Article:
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Resizing cells is easy.

If you look at my screenshot, you’ll notice that my “Student Name” label doesn’t quite fit.  Most spreadsheet applications allow for easy column-width adjustment, which certainly aids in legibility.  Positioning the mouse pointer between two column headers turns it into a double arrow.  Just hold down the left mouse button and drag to the right to resize the column (as shown in the screenshot).  Row height can be adjusted in a similar fashion.  Regarding legibility, I also increased my font size from the default of 10 points to 12 points.  To do this, click on the “button” to the left of the A, B, C,… column headers and above the 1, 2, 3… tow headers.  This selects all cells in a worksheet and works in every modern spreadsheet application I’ve used.  Once you’ve done this, any changes you make (e.g. font size) will affect the whole worksheet.

energize education, libreoffice calc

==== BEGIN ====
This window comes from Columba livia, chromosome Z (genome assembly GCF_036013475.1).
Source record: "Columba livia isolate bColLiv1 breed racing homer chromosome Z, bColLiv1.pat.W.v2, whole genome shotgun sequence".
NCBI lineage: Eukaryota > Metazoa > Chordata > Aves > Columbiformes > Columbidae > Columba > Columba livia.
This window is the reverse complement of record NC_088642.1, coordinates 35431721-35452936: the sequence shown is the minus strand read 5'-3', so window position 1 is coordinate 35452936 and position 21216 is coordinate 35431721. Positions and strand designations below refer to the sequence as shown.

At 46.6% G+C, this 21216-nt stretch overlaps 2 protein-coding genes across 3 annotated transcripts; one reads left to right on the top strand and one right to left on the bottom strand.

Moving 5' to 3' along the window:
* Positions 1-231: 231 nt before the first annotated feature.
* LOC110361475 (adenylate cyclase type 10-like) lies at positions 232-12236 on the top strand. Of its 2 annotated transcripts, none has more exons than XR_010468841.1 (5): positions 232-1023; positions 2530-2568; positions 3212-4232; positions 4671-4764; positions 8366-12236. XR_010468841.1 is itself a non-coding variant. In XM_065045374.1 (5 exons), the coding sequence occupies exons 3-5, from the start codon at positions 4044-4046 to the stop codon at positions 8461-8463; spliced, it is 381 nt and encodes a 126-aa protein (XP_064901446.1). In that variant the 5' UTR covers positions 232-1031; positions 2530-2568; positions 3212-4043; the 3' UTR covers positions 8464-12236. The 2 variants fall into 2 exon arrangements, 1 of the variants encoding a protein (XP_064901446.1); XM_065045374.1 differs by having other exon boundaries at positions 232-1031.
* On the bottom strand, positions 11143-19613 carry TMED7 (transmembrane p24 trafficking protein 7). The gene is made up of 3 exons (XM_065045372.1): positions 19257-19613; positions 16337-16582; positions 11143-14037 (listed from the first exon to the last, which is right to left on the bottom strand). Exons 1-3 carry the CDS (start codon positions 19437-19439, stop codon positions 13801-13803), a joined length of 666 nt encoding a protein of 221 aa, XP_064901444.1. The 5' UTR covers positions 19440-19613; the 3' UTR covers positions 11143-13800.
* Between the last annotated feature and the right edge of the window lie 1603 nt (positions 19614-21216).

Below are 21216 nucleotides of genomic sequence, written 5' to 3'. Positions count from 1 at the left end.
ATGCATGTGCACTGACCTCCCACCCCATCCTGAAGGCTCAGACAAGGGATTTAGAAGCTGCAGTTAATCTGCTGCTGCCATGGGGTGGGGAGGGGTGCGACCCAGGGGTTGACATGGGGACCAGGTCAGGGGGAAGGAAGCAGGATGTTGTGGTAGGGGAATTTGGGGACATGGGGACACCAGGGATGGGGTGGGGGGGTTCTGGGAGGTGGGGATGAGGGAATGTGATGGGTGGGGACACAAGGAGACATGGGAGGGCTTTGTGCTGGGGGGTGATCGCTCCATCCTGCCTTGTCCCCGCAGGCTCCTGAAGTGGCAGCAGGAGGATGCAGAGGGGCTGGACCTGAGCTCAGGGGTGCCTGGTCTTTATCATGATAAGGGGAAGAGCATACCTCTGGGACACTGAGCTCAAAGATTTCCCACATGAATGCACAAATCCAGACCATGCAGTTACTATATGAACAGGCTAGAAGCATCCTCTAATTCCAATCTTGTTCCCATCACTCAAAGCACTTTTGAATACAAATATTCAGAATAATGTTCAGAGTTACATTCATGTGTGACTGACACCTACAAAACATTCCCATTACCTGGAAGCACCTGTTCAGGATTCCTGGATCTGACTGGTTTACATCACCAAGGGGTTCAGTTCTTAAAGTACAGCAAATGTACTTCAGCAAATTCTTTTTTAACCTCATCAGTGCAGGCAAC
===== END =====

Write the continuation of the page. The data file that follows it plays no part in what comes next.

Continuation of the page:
Click and drag to automatically fill in dates.

In the first cell of the second column (B1), I typed the date (9/1/17) which is automatically formatted as 09/01/17.  Hit the Tab key, which moves the cursor to C1, and enter 9/8/17.   One of the cool things about electronic spreadsheets is that they can detect patterns.  Click on CI, drag over cell D!.  Now move the mouse pointer to the lower right corner of cell D1.  It should turn to a set of cross-hairs.  Click and drag a few cells to the right. and continue on to select cells EI, Fi and so on.  The dates will automatically be filled in.  Thus you can fill in dates for the entire semester/trimester/term).  For the last column (column I) of the semester/trimester/term, type in the heading of your choice (Average, Grade, etc.).